Even if I do not share Rolsky’s lament, I do agree that the splintered media landscape has produced a cacophony of voices that are not likely to consolidate into the same kind of secular, national public square in the near future. As video and audio distribution has become less expensive, data on markets has become easier to acquire, and the selection of media content has proliferated, content providers have found it easier to micro-target audiences and monetize their ventures. Even at the corporate media level, the change has occurred. Jeffrey M. Berry and Sarah Sobieraj documented this change in multiple media in their 2014 book The Outrage Industry: Political Opinion Media and the New Incivility. A recently published study by Dannagal Goldthwaite Young, Irony and Outrage: The Polarized Landscape of Rage, Fear, and Laughter in the United States confirms, refines, and updates the results the Berry and Sobieraj study. For all the conservative lampooning of left wing students demand for “safe spaces,” these scholars observe that media consumption habits prove that people of all political and religious backgrounds choose media content that serves up heaping helpings of confirmation bias and thereby insulates their audience from contrary messages. As strange as it might seem, Mark Levin, with his radio show, can transform a conservative American’s car into a safe space in a similar way to university administrators disinviting alt-right speakers from college campus. It would seem Falwell was ahead of his time.

To conclude, the X factor in all of this is what social media and internet service providers will do in the future. For the time being, these companies have proved reluctant to act except in the most extreme cases, such as the de-platforming of right-wing conspiracy theorist Alex Jones. Republican senator from Missouri Josh Hawley has indicated that he would like to consider rescinding Section 230 of the Communications Decency Act, which would transform social media from platforms into publishers and therefore open them up to liability for content users publish and even be subject to content regulations under the FCC. If Hawley succeeds, there would no doubt be a rush to limit access of ordinary users, surveil content, and move toward a broader audience by appealing to whatever common denominators may be left in our polarized country. Only then could the next Norman Lear take the stage or, as it were, start the livestream.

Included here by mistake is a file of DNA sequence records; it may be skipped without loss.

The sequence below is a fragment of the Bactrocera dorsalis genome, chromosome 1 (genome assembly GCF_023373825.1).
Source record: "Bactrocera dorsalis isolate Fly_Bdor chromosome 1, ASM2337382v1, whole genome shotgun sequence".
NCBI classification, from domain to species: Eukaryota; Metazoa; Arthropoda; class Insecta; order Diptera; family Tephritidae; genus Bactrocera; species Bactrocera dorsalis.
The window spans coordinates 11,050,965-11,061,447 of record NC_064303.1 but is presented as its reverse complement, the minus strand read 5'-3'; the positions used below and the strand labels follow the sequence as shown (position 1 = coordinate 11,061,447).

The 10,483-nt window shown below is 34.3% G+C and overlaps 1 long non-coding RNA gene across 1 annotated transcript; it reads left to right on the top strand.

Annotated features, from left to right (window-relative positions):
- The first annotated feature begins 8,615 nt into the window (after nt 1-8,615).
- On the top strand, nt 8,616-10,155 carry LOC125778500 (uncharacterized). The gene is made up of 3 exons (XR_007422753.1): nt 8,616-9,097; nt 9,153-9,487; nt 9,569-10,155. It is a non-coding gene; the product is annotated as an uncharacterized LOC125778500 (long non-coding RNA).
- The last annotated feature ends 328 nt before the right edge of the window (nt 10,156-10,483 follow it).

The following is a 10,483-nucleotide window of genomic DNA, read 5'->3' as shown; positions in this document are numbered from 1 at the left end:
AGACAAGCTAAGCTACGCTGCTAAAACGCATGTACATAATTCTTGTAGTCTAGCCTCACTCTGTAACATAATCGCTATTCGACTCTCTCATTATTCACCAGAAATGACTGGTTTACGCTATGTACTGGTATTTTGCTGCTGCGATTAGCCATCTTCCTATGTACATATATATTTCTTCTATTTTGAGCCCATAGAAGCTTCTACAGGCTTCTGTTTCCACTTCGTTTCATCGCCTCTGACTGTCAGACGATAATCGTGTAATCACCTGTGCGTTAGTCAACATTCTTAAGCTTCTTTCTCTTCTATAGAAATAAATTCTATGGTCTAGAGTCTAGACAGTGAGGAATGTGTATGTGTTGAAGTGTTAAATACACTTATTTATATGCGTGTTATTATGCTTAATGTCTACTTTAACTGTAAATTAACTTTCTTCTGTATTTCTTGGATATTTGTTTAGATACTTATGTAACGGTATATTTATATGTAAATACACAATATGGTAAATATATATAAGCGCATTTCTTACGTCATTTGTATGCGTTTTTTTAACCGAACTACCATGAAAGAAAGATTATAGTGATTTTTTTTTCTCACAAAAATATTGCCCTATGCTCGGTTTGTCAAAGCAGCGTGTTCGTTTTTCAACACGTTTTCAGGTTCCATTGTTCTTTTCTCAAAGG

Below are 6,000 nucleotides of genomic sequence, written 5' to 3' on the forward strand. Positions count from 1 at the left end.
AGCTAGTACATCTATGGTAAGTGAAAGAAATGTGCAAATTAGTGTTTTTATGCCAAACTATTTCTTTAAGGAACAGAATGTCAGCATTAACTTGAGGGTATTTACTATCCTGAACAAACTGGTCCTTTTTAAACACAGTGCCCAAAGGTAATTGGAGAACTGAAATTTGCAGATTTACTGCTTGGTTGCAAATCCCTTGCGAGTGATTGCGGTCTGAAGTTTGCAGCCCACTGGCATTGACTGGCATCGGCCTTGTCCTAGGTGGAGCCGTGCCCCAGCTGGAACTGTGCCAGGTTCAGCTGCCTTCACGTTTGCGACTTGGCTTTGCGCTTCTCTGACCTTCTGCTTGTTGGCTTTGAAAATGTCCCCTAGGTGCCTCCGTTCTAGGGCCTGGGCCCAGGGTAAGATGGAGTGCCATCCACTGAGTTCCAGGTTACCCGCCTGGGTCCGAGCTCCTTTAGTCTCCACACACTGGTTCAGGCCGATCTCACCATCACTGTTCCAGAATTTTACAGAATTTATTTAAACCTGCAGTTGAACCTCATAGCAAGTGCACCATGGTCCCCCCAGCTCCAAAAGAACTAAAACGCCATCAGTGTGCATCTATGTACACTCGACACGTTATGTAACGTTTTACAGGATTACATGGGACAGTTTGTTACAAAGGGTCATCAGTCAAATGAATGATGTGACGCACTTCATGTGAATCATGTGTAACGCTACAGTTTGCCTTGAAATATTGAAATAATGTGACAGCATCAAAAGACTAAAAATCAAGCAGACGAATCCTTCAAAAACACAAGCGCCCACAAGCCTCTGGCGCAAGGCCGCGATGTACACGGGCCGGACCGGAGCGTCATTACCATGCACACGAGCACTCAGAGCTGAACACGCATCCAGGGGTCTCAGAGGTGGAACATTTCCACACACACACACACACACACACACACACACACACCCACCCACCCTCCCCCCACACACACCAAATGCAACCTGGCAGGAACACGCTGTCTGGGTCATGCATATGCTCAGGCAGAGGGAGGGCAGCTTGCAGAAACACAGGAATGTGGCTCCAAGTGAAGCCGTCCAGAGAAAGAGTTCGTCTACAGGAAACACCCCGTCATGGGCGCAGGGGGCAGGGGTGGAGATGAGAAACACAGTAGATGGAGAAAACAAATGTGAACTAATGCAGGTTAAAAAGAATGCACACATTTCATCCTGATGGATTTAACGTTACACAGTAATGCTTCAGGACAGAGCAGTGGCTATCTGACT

Further Reading

Teresa M. Bejan, Mere Civility: Disagreement and the Limits of Toleration

Susan Friend Harding, The Book of Jerry Falwell: Fundamentalist Language and Politics

Matthew Avery Sutton, Jerry Falwell and the Rise of the Religious Right: A Brief History with Documents

James Poulos, “Imagine All the People: How Fantasies of the TV Era Created the Disaster of Social Media”

Yuval Levin, A Time to Build: From Family and Community to Congress and the Campus, How Recommitting to Our Institutions Can Revive the American Dream